But I have to break up with Scandal.
For this entire season, I've ended each show feeling frustrated, disappointed, angry even. I don't have much spare time. To devote that hour required me to stay up late, listening with one ear to hope the toddler didn't get out of bed (again) and trying to forget about the stack of papers to grade or the article I needed to read. This hour was my hour of relaxation, but I never ended it happy.
It wasn't always like this. I was an early Scandal convert, drawn to the powerful female protagonist, the quick banter, the layers of drama that hinged on complex human emotion. I kept reminding myself of those early days as the end turned sour, but we can't live in the past.
In the beginning, the drama was crazy, but it felt like there was a plan, a carefully-plotted arc, a master design to it all. By this season, it felt like each episode was designed merely to keep the viewers coming back for more. The characters weren't consistent, and things like the time-space continuum meant nothing if having someone fly from Ohio to D.C. in fifteen minutes would up the drama.
But this isn't a post hating on Scandal. You're big boys and girls, and you can come to your own conclusions. Maybe it's just your thing. That's fine. I'm not going to try to convince you otherwise.
This is a post about knowing when to let go. While, yes, television is just a fun little diversion from real life and it shouldn't be something we plan our lives around, the social media presence does make quitting a little tougher. There will be reminders on Twitter and my Facebook feed that I've let something go. Scandal will not be dismissed so unceremoniously.
But hardest of all is the feeling that I've given up on something I've started, been unwilling to see it through to the end. Shows, like books, can have a little lag in the middle but come out of it strong and galloping along toward a glorious conclusion.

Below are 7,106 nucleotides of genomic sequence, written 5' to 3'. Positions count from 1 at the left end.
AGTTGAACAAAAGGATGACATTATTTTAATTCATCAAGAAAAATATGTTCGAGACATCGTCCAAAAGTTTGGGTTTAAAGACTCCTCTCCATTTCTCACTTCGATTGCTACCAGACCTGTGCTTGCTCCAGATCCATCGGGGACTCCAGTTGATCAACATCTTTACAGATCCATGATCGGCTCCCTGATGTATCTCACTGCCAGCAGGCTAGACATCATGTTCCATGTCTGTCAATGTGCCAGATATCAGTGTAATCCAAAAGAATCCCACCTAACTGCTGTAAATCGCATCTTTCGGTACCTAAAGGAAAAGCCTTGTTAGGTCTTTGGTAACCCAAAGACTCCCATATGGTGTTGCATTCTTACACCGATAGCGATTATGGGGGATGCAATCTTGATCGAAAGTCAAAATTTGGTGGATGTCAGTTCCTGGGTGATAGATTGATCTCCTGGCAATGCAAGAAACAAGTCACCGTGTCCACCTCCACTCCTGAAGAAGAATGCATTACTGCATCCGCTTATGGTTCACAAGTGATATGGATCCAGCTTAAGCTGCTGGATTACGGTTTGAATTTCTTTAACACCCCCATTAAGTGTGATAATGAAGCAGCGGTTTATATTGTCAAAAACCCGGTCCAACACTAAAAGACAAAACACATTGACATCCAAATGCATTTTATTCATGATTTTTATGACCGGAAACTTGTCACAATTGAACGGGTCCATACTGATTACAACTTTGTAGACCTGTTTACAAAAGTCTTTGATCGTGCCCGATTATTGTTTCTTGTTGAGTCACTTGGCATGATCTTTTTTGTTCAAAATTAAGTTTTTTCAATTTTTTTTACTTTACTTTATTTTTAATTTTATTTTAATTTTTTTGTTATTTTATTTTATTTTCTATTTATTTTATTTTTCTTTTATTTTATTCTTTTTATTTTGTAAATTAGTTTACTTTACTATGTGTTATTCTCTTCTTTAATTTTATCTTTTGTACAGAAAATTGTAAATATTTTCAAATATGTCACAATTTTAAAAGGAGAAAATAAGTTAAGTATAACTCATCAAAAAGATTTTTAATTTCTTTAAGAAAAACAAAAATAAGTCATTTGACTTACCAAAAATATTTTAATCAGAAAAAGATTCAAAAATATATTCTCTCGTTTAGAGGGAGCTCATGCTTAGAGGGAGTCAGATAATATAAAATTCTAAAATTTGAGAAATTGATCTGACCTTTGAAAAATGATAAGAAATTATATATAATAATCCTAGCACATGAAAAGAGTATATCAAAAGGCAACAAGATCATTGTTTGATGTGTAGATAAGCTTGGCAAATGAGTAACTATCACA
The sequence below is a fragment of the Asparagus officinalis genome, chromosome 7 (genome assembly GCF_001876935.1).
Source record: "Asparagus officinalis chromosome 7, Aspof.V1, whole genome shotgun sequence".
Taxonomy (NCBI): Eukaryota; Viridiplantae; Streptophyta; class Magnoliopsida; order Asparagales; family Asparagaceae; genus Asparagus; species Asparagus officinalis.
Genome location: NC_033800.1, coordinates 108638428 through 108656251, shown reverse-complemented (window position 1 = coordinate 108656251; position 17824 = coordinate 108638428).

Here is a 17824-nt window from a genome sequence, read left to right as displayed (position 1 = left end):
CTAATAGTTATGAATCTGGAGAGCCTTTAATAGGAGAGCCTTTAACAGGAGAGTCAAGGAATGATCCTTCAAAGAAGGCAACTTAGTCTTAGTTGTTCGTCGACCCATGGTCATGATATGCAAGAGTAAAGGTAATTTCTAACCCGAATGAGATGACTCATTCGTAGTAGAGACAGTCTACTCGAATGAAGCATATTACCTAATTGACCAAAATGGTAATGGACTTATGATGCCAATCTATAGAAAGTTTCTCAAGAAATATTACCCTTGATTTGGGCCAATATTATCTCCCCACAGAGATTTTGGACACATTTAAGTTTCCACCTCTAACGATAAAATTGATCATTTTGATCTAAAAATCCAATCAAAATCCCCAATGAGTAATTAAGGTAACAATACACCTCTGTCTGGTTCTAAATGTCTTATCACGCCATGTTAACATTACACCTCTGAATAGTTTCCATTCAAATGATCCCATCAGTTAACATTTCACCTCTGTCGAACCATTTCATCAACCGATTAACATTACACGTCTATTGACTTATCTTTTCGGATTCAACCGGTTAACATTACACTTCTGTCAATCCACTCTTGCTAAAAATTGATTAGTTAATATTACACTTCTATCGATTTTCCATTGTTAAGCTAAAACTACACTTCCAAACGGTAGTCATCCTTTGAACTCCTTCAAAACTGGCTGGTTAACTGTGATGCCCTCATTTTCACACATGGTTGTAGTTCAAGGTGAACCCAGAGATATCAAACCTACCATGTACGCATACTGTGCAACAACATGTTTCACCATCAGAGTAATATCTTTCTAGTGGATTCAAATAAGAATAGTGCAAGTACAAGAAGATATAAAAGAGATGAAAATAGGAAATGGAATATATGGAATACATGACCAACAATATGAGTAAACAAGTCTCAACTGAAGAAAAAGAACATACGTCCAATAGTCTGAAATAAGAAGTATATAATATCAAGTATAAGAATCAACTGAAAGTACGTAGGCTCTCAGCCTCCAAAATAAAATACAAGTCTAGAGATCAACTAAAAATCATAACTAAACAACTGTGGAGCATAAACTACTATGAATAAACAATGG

But when shows are created more for maintaining viewership than with an overall artistic narrative plan, there might not be a conclusion. The conclusion might just be whenever the network decides to pull the plug and the creators are left scrambling to figure out how to tie up all the loose ends in the space left.
I respect a show that ends when it's supposed to and stays true to its course even when it could possibly squeeze a few more seasons out if it veered.
Recently, I saw this graphing site that plots ratings for individual TV episodes over the course of the show's lifetime. It's sad to see a show like Dexter plummet sharply for its final season. Gilmore Girls similarly saw a steep drop for its final season, probably because the in-fighting and eventual dismissal of the creator caused it to leave its original narrative path. It's sad to see a show end with such disappointment in its fan base. The swan song shouldn't be off key.
Meanwhile, shows that end with some kind of narrative path in tact seem to fare better in the ratings. The Wire shows consistent patterns with each season climbing steeply. Buffy the Vampire Slayer had a long run, but I never felt like it didn't have an overarching plan, and the finale delivered the type of conclusion fans deserve. And a show like Carnivale, whose climbing ratings weren't enough to save it from getting the ax, still show consistent improvements. I think its because the author was invested in telling a story, not merely dragging us back each week.
So what are we to do when it becomes clear that our favorite shows have no intention of working their way toward an ending? What do we do when it's obvious that it will drag on until there's nothing left to drag? Do we stay for the ride out of a sense of duty and the quiet hope that we're wrong? Or do we get out, cut ties, create our own conclusion?
For me, Scandal will end with this season's finale. I'll be a little sad to let it go, but only because I'm holding on to what might have been, and isn't that a little true of every break up?